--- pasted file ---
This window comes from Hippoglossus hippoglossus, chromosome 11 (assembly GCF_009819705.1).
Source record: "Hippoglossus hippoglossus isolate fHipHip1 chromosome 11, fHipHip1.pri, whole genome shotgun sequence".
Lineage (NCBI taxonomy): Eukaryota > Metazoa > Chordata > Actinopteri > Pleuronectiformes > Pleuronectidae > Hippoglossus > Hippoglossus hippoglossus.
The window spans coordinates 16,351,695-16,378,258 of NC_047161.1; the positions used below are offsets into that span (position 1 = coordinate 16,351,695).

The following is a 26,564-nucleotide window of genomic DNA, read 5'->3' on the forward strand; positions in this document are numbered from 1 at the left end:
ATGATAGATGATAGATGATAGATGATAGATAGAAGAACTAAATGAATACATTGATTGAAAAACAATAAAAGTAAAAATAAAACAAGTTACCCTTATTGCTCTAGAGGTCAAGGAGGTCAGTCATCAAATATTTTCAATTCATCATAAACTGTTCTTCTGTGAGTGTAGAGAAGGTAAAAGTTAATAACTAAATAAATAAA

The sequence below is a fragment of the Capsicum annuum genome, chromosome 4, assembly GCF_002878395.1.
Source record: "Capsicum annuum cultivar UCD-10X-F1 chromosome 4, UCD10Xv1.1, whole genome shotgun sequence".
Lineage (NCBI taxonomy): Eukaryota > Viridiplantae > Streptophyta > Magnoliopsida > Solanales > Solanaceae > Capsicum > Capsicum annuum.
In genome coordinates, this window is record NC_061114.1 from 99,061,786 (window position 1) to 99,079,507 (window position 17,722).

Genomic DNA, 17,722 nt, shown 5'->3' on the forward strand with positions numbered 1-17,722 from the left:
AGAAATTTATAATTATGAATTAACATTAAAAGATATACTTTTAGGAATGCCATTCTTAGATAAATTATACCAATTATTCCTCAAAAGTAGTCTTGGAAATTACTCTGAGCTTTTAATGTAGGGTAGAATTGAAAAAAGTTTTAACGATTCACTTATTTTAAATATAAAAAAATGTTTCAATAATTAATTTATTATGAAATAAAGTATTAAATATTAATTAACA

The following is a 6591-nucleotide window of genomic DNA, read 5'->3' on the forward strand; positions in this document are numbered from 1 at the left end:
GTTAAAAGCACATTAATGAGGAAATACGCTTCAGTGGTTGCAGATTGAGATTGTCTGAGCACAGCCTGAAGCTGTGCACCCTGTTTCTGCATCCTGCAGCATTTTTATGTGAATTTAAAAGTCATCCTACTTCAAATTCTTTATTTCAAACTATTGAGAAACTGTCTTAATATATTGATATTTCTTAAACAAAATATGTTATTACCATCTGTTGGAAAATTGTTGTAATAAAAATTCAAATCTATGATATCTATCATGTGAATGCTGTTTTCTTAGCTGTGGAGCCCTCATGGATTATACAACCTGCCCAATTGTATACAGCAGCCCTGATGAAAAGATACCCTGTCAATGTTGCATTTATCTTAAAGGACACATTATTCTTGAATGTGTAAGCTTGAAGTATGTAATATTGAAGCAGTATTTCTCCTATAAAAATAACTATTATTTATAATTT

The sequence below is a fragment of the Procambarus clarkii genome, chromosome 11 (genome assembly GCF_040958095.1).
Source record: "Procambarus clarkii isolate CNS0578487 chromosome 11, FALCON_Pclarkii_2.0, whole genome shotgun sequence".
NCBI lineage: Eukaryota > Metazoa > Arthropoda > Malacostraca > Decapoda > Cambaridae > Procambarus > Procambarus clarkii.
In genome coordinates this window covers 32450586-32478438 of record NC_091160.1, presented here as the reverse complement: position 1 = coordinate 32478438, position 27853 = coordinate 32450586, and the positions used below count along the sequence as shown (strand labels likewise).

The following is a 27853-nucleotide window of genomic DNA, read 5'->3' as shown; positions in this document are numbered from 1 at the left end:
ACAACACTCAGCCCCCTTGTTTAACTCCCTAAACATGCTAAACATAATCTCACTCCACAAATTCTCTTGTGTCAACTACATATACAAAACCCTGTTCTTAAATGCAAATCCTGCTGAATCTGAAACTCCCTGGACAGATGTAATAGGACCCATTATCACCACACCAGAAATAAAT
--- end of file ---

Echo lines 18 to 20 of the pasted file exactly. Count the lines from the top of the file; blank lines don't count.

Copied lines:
In genome coordinates this window covers 32450586-32478438 of record NC_091160.1, presented here as the reverse complement: position 1 = coordinate 32478438, position 27853 = coordinate 32450586, and the positions used below count along the sequence as shown (strand labels likewise).

The following is a 27853-nucleotide window of genomic DNA, read 5'->3' as shown; positions in this document are numbered from 1 at the left end:
ACAACACTCAGCCCCCTTGTTTAACTCCCTAAACATGCTAAACATAATCTCACTCCACAAATTCTCTTGTGTCAACTACATATACAAAACCCTGTTCTTAAATGCAAATCCTGCTGAATCTGAAACTCCCTGGACAGATGTAATAGGACCCATTATCACCACACCAGAAATAAAT